This time of year, almost everyone I meet wants to know if we’re starting seeds in the greenhouse yet. The answer is yes.
This week we’re planting two different species of sphaeralcea, a western native in the hollyhock family. They have flowers that look like miniature hollyhocks and can grow in the foothills and high desert without irrigation. All the plants in that family germinate better with an overnight soak in hot water to soften the seed coat. Some other genera in that family that you might know are Callirhoe involucrata (Winecups), and Malva ‘Zebrina’ (French Hollyhock).
If you can read the names in the picture above, you’ll notice that the one on the far right is lupine. Lupine is in the pea family, and that’s another plant family with seeds that benefits from soaking, including sweet peas, garden peas, lupine, redbud trees, and loco weed. The first time I read about soaking seeds I wondered if I had to keep the water hot the entire time. No, just start with hot water, not boiling but somewhere between 170 F. and 200 F., cover the seeds, and let the water cool naturally. I usually use tap water at its hottest, and that seems to be adequate.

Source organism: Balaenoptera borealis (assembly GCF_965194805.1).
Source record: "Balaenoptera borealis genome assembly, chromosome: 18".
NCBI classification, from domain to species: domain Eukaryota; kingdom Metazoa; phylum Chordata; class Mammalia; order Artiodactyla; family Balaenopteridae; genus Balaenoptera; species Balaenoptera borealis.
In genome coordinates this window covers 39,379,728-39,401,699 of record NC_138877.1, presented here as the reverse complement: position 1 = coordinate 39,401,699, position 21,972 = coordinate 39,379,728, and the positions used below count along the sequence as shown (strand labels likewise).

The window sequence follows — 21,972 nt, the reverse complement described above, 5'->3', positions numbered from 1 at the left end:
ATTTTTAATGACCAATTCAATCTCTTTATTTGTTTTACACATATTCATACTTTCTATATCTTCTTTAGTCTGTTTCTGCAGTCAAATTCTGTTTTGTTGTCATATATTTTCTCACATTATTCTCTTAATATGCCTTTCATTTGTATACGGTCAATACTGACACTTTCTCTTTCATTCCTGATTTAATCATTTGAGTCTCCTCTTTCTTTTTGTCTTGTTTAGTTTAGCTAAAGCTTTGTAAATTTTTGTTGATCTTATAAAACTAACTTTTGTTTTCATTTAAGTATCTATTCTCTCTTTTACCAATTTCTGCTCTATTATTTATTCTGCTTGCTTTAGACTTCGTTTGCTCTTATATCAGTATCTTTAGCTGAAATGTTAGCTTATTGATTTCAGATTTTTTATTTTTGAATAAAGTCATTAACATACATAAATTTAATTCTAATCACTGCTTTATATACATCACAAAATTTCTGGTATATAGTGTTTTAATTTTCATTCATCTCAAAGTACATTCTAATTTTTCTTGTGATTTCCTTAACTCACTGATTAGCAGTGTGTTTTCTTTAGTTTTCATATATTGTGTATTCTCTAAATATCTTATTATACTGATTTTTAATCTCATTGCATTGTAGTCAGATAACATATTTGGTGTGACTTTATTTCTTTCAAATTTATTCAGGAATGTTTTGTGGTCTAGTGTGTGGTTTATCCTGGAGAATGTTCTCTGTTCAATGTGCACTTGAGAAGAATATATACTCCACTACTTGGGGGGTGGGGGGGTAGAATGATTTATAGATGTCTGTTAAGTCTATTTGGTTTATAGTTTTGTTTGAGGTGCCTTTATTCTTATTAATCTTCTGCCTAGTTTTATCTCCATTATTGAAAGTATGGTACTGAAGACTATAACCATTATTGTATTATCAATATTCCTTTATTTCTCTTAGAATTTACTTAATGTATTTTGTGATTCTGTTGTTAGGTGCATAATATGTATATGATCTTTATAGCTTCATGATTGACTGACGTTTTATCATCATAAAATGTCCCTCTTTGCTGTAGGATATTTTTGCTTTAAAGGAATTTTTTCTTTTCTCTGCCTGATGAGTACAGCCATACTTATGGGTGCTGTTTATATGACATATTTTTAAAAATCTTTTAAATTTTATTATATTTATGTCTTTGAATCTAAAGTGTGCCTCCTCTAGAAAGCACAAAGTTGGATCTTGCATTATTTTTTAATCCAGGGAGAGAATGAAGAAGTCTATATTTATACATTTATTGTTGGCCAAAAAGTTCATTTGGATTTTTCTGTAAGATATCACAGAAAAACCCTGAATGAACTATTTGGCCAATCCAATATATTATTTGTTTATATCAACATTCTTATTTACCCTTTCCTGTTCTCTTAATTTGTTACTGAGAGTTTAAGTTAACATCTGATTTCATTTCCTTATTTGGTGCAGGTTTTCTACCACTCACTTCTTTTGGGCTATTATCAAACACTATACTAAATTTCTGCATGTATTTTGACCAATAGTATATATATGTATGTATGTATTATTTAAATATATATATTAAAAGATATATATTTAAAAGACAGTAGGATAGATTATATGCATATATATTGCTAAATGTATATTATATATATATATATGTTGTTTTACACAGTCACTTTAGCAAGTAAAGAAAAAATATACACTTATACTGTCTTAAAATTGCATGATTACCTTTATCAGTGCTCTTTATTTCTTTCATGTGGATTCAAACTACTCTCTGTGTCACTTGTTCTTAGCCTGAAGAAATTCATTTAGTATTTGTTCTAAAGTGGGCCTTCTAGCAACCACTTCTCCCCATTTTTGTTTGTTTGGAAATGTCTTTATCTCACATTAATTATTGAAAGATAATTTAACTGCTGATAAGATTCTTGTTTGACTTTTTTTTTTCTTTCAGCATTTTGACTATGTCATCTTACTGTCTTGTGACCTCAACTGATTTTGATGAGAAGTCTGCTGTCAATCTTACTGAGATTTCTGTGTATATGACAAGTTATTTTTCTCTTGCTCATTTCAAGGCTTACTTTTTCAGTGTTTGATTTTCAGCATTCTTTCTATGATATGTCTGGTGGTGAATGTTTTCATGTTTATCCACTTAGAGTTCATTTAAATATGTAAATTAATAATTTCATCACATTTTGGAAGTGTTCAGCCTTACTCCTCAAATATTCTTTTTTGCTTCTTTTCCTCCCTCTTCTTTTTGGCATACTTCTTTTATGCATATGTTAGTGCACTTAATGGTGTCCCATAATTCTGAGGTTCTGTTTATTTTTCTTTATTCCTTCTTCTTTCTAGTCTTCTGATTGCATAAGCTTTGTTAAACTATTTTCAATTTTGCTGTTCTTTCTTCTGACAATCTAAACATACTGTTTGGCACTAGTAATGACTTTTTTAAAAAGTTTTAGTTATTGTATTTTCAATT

We have some seeds already planted in flats in the greenhouse, seeds that don’t need a pretreatment. including Potentilla lineata from Far Reaches Farm. We saw it growing there this summer and it is a silvery beauty, with yellow flowers off and on through the summer. I’ve never tried to germinate this plant before, so I planted half of the seeds without any pretreatment. Most potentilla germinate readily in greenhouse conditions, and that seemed like the first way to try. If they don’t germinate I’ll give the remaining seed a month of cold stratification.
If you are growing anything in the hollyhock family or the pea family, you might want to try soaking the seed first, to see if it improves germination. Growing plants from seeds is still one of my favorite parts of the nursery business and I always encourage everyone to try it.